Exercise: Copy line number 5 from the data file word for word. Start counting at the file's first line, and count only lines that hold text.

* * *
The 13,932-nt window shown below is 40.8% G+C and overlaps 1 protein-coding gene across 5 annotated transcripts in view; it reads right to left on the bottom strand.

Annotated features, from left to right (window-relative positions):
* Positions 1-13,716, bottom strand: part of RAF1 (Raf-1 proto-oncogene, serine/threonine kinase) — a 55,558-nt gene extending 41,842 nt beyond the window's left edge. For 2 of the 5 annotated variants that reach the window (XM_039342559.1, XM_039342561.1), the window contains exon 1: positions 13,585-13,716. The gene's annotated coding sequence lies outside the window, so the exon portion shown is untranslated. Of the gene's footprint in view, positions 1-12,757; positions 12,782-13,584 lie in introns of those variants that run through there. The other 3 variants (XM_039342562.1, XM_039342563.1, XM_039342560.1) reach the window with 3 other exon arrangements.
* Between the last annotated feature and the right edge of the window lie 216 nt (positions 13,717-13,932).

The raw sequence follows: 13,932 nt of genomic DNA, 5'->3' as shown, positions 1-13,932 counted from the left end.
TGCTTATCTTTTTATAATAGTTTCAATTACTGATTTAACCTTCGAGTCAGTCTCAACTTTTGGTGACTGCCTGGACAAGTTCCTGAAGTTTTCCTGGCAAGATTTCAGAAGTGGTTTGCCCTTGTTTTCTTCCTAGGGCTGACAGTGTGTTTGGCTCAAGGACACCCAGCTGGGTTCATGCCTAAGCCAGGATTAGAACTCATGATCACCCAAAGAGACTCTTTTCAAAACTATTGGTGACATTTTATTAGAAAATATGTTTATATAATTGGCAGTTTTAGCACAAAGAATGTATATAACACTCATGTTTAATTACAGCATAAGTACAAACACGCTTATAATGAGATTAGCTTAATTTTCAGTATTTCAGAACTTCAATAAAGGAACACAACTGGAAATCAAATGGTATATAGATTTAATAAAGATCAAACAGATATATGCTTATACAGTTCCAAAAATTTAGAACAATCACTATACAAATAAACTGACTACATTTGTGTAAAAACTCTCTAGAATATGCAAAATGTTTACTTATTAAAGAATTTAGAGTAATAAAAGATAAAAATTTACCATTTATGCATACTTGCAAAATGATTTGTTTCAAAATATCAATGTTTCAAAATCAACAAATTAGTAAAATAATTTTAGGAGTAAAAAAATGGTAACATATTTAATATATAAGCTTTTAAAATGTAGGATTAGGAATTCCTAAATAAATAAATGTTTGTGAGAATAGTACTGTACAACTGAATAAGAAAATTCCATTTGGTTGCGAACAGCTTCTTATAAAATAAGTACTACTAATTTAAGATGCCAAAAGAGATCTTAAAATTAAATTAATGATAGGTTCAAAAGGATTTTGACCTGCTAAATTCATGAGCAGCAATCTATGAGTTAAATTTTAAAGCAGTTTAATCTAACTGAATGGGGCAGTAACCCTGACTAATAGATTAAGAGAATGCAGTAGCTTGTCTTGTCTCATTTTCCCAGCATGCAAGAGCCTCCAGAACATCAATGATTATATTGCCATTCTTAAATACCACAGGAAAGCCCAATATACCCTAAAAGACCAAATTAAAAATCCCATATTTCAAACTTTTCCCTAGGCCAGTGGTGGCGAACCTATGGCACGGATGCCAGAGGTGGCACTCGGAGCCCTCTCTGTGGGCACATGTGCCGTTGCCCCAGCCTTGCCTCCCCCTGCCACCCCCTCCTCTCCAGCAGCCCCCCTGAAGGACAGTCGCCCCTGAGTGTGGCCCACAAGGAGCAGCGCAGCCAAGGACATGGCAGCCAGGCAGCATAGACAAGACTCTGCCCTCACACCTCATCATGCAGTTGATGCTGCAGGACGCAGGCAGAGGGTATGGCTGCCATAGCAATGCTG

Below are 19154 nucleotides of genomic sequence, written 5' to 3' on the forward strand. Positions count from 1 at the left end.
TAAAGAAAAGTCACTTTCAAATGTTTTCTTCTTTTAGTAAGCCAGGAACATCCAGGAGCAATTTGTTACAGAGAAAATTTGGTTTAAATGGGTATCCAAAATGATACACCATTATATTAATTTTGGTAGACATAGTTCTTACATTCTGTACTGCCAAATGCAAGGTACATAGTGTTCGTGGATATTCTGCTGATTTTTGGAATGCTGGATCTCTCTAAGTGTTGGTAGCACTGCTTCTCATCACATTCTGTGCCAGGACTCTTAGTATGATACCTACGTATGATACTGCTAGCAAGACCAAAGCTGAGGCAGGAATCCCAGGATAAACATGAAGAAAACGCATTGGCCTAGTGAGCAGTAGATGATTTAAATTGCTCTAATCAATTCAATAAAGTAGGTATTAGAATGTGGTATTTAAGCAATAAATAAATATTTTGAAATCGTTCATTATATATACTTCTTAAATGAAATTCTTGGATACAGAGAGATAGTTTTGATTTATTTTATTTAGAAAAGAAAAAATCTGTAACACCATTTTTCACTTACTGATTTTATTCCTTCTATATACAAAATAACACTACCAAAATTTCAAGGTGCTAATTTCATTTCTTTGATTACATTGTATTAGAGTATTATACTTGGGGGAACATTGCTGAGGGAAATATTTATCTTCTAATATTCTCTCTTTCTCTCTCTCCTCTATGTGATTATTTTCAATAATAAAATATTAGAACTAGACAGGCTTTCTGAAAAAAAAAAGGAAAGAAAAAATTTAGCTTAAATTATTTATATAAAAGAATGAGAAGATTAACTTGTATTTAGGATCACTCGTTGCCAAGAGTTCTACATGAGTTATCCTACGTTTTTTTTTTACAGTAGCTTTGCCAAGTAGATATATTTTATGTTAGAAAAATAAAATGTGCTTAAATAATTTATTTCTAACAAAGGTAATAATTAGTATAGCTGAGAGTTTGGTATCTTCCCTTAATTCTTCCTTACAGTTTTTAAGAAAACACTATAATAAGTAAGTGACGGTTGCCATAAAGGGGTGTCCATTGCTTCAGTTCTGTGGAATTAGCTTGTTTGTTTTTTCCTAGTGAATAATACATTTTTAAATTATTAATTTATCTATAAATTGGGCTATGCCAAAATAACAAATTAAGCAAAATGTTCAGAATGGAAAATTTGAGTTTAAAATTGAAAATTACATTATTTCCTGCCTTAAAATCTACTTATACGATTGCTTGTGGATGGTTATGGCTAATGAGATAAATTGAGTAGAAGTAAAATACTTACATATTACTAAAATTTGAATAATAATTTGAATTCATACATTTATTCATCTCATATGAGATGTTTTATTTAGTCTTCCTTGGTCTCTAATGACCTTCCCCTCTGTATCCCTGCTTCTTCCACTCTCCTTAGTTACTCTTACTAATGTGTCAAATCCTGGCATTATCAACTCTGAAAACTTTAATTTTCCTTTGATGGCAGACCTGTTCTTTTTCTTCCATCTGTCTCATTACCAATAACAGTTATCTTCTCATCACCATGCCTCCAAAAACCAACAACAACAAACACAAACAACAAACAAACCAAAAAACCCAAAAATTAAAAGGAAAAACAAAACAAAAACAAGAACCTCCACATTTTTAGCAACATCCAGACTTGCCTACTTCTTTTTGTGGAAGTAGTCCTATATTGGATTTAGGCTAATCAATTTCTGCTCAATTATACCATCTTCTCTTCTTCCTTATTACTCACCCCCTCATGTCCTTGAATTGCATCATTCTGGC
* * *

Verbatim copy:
The raw sequence follows: 13,932 nt of genomic DNA, 5'->3' as shown, positions 1-13,932 counted from the left end.